New Delhi: A deal to build six Westinghouse nuclear reactors in India is still alive, but to be viable must be ring-fenced from a financial crisis at the US reactor maker and its Japanese parent Toshiba Corp, people with direct knowledge of the matter told Reuters.
Westinghouse would only provide reactors for the six AP1000 units to be built in the southern state of Andhra Pradesh. It would not carry out civil engineering work to build the entire project—an approach that led to cost overruns at its projects in the United States.
Toshiba last month booked a $6.3 billion charge arising from those overruns, forcing it to put its core flash-memory chip business up for sale and pull out of building nuclear power plants abroad.
Despite the financial crisis, Westinghouse chief executive officer Jose Gutierrez flew in to India last week for talks with state-run National Power Corp of India Ltd (NPCIL) and the Department of Atomic Energy that reports to Prime Minister Narendra Modi, said two people who spoke on condition of anonymity.
“We still have daily meetings and things are going to plan,”said one, echoing comments to Reuters on 17 February by India’s atomic energy secretary Sekhar Basu.
Westinghouse and NPCIL did not respond to calls and emails requesting comment.
US-India nuclear cooperation
Modi and former US President Barack Obama made finalising the multi-billion-dollar reactor deal by mid-2017 the centrepiece of their Washington summit last June. That deadline will probably slip but, in an industry inured to lengthy talks, some participants now suggest a final agreement would still be possible by the end of this year.
Closing the deal would crown a US-India civil nuclear accord championed by George W. Bush that had been slow to advance because of teething troubles over liability in the event of a nuclear accident.
Now, existential doubts over the viability of nuclear power at a global level threaten Modi’s ambitious goal of tripling India’s nuclear capacity by 2024 to wean Asia’s third-largest economy off polluting fossil fuels like coal.
Toshiba has asked a Japanese law firm to estimate the potential financial impact if Westinghouse files for Chapter 11 bankruptcy to protect itself from creditors and allow it to continue operating.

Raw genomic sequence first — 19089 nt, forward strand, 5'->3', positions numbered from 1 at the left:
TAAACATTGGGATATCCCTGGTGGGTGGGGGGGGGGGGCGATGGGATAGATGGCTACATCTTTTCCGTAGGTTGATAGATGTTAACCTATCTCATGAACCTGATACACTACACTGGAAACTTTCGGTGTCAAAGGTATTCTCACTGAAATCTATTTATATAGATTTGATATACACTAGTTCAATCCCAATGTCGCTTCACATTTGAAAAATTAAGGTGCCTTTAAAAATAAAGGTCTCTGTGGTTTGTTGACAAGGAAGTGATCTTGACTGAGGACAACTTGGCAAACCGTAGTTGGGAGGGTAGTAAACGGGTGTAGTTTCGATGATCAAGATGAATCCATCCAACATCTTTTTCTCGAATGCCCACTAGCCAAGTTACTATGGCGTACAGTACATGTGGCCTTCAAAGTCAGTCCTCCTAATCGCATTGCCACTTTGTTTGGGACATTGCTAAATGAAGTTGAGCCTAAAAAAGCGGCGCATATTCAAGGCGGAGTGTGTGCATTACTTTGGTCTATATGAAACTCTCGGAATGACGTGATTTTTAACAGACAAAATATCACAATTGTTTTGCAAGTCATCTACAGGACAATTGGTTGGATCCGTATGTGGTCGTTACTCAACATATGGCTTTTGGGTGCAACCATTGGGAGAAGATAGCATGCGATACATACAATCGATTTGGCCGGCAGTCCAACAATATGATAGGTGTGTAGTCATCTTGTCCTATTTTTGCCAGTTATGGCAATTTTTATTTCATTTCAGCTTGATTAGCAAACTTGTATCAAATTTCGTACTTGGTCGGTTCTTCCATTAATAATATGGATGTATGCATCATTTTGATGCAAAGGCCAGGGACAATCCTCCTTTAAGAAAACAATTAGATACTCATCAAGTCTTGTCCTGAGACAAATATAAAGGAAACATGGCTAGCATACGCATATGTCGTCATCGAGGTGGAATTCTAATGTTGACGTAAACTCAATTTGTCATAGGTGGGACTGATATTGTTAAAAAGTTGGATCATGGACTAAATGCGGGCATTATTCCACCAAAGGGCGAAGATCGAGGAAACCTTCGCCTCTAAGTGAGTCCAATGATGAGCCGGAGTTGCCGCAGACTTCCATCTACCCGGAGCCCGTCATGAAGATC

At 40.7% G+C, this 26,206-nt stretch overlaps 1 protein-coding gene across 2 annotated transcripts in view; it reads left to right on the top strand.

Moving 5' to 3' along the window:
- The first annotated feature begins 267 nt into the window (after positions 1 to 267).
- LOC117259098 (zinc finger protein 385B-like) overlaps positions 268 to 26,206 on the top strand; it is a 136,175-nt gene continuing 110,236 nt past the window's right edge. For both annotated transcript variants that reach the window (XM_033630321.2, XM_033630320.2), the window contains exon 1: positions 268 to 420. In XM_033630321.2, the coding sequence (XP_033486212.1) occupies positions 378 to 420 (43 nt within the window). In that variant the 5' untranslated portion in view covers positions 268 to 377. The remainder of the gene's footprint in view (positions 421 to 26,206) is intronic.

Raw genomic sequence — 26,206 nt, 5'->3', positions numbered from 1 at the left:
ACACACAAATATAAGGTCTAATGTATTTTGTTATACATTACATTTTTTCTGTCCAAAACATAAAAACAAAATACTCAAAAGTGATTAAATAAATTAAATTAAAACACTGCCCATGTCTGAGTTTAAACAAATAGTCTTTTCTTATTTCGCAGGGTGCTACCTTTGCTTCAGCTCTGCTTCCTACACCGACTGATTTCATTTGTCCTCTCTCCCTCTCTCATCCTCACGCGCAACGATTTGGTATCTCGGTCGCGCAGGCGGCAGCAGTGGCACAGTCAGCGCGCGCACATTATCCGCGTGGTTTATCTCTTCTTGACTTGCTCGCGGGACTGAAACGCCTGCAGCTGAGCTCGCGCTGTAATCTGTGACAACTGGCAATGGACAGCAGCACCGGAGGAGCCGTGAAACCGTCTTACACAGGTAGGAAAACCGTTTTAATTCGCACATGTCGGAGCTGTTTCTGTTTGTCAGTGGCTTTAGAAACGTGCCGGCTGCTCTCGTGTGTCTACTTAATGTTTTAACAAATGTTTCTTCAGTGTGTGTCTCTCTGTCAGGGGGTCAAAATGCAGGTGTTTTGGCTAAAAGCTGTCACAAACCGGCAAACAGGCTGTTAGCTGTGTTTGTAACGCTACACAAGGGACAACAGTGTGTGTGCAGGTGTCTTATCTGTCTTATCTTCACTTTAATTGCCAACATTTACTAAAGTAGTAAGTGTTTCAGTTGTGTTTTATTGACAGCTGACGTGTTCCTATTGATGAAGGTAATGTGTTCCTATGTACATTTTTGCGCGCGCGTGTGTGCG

Indian engineering group Larsen & Toubro, a potential partner that has signed a memorandum of understanding with Westinghouse to supply nuclear plant elements and do civil works, still views the India project as viable. “As long as the guarantees are in place, I see no reason why this won’t go ahead,” Shailendra Roy, head of L&T’s power business, told Reuters, without elaborating on the nature of any such guarantees. “I don’t think the financial crisis at Westinghouse will affect the execution of the project,” he added. “The project is on, it is viable and that is what the government has intimated to us.”
‘Safest and most economical’
Westinghouse advertises its AP1000 pressurized water reactor, with a generation capacity of 1,110 megawatts (MW), as “the safest and most economical nuclear power plant available”. Yet it was the same reactor that was the source of its financial problems in the United States, and construction of a fleet of AP1000s in China has also faced delays.
Critical to managing costs is ensuring that any overruns on the construction side of the project would be borne by contractors and not Westinghouse, as is the norm in India, one of the sources said.
And, while technical negotiations have reached an advanced stage, more work is needed on the commercial side of the deal that would include financing from the Export-Import Bank of the United States.
US ExIm, though, has lacked a quorum on its board of directors, preventing it from issuing loans over $10 million, and the attitude of new President Donald Trump’s administration to the India reactor deal remains unclear.
Those are grounds enough for scepticism, say some nuclear industry experts and sources in India.
“I doubt that NPCIL will finalise a deal until there is clarity about Toshiba’s exit, and who the new project manager would be,” said Rakesh Sood, a former disarmament negotiator and now a distinguished fellow at the Observer Research Foundation in New Delhi. Reuters